A Shot of Storage

It got me thinking. The Energy Department’s expert on energy storage had just put up a slide, at NARUC’s Winter Policy Summit, saying that the nation’s grid decarbonization will need three hundred gigawatts of long-duration storage.

My mind instantly switched to calculator mode. Whoa. Three hundred gigawatts. It is a big number, sure. But the U.S. grid is gigantic. If it’s to generate mostly with wind and solar, are three hundred gigs nearly enough?

Do the math. Three hundred gigawatts of long-duration storage would deliver thirty thousand megawatts to the grid for ten hours. That is the minimum period, ten hours, that long-duration storage will produce power for the grid, according to Deputy Assistant Secretary Michael Pesin. Though he added last week at NARUC’s Summit, “… we also need to have storage that is over a hundred hours.”

Try this thought experiment. Suppose that three hundred gigawatts of long-duration storage were split up into three roles in the decarbonized grid of the future. In this scenario, a hundred gigawatts or a third of the total will be dedicated to delivering power to the grid for ten hours. Another hundred gigawatts, another third of the total, will be dedicated to delivering power for twenty-five hours. And the last hundred gigawatts, the last third of the total, will be dedicated to delivering power for a hundred hours.

Reuters Events – Energy Transition North America 2022 – #ETNA2022 – Register Now – Houston, Texas; November 9–10

This means that the first third will be able to deliver ten thousand megawatt-hours to the grid for ten hours. The second third will be able to deliver four thousand megawatt-hours for twenty-five hours. The last third will be able to deliver a thousand megawatt-hours for a hundred hours.

How do these capacities measure up to the magnitude of the problem? Is this enough long-duration storage to keep the U.S. grid reliably humming while wind and solar-based?

Consider PJM. It’s our largest control area. Though PJM is just a fraction of the entire U.S. grid.

During a mid-July 2021 week, PJM coal and natural gas-fired power plants generated around ninety-five thousand megawatt-hours per hour at daily peaks, while wind and solar generated around five thousand. Even at daily off-peaks, coal and gas plants generated around sixty thousand megawatt-hours per hour, while wind and solar generated well under five thousand.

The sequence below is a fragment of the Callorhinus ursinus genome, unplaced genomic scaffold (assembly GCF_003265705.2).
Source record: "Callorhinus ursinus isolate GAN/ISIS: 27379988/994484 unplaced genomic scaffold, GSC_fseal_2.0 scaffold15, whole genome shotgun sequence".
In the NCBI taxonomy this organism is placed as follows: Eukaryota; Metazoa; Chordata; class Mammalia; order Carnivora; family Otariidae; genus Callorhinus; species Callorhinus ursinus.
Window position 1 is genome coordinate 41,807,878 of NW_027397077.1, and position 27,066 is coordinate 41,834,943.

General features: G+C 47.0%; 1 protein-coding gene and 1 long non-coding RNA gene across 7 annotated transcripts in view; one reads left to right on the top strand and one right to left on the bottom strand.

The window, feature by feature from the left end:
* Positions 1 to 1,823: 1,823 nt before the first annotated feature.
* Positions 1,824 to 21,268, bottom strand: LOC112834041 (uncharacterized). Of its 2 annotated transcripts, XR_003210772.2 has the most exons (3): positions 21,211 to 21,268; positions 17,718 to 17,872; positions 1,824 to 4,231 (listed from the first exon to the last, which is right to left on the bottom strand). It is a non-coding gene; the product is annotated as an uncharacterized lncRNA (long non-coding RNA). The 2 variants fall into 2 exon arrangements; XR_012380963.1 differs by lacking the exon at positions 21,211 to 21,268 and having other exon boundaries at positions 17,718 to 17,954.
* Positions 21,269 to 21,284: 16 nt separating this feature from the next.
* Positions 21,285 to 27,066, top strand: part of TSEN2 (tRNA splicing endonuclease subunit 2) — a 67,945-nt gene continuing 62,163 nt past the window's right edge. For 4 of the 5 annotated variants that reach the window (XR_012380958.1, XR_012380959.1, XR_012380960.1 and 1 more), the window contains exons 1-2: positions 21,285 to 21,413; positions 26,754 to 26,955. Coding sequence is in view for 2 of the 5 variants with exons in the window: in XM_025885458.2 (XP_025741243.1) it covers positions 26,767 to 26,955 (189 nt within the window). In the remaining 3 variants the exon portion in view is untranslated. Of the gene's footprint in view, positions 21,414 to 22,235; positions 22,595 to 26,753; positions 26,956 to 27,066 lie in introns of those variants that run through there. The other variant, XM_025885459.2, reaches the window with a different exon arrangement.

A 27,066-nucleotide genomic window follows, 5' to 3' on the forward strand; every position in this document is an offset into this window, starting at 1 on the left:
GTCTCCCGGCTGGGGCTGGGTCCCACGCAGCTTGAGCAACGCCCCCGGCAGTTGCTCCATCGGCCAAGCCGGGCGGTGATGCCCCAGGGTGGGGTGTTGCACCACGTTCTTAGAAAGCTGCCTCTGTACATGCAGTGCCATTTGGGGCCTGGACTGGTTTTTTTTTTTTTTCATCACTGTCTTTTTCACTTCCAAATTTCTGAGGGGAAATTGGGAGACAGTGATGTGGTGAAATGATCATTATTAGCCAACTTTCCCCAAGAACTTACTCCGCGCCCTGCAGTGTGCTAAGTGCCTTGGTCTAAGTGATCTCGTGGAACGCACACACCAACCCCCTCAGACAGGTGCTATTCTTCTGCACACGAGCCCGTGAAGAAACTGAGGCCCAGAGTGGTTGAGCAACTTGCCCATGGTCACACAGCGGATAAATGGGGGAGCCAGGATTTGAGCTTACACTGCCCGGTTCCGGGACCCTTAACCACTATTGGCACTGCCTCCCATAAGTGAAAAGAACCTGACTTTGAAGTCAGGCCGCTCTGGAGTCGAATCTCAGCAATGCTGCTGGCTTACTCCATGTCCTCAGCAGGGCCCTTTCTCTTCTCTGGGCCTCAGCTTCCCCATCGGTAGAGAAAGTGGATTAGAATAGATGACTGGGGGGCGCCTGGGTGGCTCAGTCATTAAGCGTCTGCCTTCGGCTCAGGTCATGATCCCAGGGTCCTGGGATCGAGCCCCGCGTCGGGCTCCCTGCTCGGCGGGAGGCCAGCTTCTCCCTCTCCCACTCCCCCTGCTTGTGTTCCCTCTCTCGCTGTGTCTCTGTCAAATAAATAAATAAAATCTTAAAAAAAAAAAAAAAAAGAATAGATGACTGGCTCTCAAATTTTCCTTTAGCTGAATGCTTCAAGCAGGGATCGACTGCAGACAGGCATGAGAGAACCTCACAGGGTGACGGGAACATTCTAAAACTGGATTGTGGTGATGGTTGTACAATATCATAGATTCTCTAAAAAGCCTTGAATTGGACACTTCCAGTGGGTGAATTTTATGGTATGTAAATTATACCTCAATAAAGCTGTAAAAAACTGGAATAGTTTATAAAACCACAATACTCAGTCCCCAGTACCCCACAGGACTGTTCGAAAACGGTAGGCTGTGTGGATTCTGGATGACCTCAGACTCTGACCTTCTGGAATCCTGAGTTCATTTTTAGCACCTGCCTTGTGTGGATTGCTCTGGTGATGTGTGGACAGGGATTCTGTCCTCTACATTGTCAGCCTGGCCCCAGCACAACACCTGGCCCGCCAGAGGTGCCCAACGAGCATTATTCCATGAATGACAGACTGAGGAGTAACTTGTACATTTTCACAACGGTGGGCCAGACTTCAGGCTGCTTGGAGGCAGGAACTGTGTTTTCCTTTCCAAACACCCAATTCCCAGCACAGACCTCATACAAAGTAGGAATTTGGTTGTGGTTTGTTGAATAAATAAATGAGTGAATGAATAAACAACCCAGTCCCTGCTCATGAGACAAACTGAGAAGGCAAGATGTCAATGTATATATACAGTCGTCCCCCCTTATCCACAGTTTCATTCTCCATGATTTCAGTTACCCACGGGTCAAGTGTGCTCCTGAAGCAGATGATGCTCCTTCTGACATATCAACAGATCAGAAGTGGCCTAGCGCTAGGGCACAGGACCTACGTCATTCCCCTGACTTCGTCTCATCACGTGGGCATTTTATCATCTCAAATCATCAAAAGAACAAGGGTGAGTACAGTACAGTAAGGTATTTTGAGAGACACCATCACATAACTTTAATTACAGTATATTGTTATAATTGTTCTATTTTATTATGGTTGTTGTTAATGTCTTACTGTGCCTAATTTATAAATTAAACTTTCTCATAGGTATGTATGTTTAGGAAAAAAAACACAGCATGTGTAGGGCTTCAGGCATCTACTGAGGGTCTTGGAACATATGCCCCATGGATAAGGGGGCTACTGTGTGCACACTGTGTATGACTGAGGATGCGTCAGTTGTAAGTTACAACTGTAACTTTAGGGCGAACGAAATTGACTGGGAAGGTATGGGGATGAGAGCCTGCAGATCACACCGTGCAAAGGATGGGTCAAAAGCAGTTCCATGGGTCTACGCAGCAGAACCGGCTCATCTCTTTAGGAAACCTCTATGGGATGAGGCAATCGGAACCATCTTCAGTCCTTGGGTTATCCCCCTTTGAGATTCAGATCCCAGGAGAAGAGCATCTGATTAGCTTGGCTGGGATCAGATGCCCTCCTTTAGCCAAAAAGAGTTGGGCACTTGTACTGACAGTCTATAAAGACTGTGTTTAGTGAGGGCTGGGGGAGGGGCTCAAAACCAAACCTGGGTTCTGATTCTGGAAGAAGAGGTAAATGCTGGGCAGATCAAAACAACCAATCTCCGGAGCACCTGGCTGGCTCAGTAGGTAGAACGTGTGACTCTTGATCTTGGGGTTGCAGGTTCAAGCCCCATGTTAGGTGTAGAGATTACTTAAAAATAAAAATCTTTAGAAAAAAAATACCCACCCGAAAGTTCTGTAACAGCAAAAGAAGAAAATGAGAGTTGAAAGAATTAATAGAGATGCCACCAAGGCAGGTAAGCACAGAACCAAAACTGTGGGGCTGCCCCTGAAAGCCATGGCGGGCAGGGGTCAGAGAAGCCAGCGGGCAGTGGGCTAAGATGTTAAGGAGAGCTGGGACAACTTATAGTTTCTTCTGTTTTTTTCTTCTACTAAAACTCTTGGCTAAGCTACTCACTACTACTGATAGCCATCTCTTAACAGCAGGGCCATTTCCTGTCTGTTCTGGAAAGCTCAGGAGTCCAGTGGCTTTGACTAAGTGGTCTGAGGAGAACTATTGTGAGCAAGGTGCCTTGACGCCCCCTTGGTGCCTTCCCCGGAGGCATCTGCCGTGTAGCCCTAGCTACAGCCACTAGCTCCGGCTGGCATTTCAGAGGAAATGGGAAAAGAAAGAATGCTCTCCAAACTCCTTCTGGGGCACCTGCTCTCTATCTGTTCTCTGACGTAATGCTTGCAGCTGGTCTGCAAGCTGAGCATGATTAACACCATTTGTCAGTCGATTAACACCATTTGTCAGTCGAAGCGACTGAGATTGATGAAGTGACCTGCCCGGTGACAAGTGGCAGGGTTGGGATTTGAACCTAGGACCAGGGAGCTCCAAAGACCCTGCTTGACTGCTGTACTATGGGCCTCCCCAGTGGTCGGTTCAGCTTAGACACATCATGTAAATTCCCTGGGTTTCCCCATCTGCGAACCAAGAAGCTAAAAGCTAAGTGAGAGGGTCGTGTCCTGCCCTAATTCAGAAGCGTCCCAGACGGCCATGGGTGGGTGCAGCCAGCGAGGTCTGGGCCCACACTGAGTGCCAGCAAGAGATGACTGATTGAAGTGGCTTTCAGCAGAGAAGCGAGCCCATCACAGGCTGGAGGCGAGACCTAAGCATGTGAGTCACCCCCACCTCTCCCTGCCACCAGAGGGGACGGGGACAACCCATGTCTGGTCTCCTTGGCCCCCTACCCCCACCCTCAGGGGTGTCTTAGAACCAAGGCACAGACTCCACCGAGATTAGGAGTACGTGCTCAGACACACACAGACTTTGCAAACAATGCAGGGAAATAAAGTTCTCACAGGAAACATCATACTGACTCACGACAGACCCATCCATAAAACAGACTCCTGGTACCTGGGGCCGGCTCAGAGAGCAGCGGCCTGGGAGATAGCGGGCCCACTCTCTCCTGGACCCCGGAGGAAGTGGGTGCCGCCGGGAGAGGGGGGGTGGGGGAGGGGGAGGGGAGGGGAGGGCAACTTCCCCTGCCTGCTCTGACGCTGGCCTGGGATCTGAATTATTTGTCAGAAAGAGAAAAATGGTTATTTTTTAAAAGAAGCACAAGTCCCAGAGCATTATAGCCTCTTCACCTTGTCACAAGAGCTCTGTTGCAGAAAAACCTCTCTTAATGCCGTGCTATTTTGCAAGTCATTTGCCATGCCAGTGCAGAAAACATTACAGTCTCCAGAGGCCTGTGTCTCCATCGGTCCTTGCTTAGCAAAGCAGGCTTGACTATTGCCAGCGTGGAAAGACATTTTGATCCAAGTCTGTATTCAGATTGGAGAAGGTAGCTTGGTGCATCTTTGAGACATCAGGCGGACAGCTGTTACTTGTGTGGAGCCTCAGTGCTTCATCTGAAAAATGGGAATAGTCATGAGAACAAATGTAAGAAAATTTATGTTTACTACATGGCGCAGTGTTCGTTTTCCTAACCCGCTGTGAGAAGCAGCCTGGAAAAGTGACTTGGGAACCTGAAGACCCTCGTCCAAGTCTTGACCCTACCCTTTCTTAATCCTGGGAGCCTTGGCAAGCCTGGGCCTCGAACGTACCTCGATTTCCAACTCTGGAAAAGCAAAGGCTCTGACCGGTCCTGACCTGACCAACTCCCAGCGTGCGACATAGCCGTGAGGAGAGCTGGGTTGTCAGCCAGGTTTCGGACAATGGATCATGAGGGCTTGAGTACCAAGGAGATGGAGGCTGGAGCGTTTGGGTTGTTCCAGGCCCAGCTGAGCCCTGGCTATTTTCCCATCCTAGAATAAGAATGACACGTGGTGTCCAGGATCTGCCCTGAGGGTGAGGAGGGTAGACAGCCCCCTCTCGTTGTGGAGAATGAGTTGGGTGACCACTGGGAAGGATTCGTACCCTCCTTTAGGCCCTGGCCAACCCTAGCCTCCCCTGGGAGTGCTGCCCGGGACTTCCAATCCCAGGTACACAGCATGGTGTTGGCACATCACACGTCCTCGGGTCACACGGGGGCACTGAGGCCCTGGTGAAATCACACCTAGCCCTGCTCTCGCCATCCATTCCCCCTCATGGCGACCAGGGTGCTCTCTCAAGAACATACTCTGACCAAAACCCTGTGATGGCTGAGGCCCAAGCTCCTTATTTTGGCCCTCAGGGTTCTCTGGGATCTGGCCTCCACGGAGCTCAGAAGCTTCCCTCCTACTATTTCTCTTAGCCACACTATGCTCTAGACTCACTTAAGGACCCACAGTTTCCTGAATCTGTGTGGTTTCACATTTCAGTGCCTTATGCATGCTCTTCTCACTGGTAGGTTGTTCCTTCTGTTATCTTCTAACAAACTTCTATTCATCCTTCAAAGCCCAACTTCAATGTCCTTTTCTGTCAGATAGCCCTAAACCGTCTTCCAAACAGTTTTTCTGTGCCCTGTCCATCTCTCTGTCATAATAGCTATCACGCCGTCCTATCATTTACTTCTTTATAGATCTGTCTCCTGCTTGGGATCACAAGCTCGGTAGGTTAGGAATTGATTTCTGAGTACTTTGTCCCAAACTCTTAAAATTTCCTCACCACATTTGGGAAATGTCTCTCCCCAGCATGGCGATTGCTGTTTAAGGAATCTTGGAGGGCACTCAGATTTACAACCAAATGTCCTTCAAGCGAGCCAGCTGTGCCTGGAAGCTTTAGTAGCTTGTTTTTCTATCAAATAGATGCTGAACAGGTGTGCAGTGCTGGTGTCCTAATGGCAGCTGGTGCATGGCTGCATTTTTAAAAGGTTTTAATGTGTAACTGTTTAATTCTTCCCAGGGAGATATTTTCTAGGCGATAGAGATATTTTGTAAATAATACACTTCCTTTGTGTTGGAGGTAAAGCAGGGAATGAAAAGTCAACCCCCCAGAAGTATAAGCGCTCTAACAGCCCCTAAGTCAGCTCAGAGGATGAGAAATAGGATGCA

No question we’ll be adding gobs of wind and solar to the PJM region in coming years. But no amount of renewable additions will be sufficient – after we take offline many tens of thousands of coal and gas generation – to carry PJM’s system through evenings and prolonged weather patterns adverse to wind and solar generation.

Deputy Assistant Secretary Pesin rightly said we’ll spread out the long-duration storage geographically. I’ve already cut the total into three slices for the three durations: ten hours, twenty-five hours, a hundred hours. Now we’ll cut each of these three slices into three slices for the eastern interconnection, western interconnection, and ERCOT.

Might the entire eastern interconnection end up with the ability to deliver something like four thousand megawatt-hours to all the east’s control areas for ten hours, two thousand megawatt-hours to all of the east for twenty-five hours, and four hundred megawatt-hours to all of the east for a hundred hours? Clearly, that’s not going to cut it.

The Energy Department’s Energy Earthshots Initiative for storage will detail its plans in a forthcoming report. We cannot wait to read how the report tackles the uber-important question of how much long-duration storage the decarbonized grid will need.

Reuters Events – Energy Transition North America 2022 – #ETNA2022 – Register Now – Houston, Texas; November 9–10

Unless we install a whole lot of long-duration storage, a lot more than the numbers above, it’s hard to see how the U.S. grid will perform reliably. Though that Energy Department report might show us how short-duration storage, perhaps, with its considerably greater capacities, can be exploited to complement and extend what long-duration storage can deliver.

But we may need to continue, for longer than many wish, to rely upon gas-fired plants to get us through evenings and prolonged weather patterns. Fortunately, the U.S. has an extensive infrastructure of gas plants, transmission, and storage.

There is a real possibility that green hydrogen will be ready in time to economically leverage this infrastructure. In our back pocket, fortunately as well, we do have a vast reserve of domestic gas together with the production capability to use it as necessary.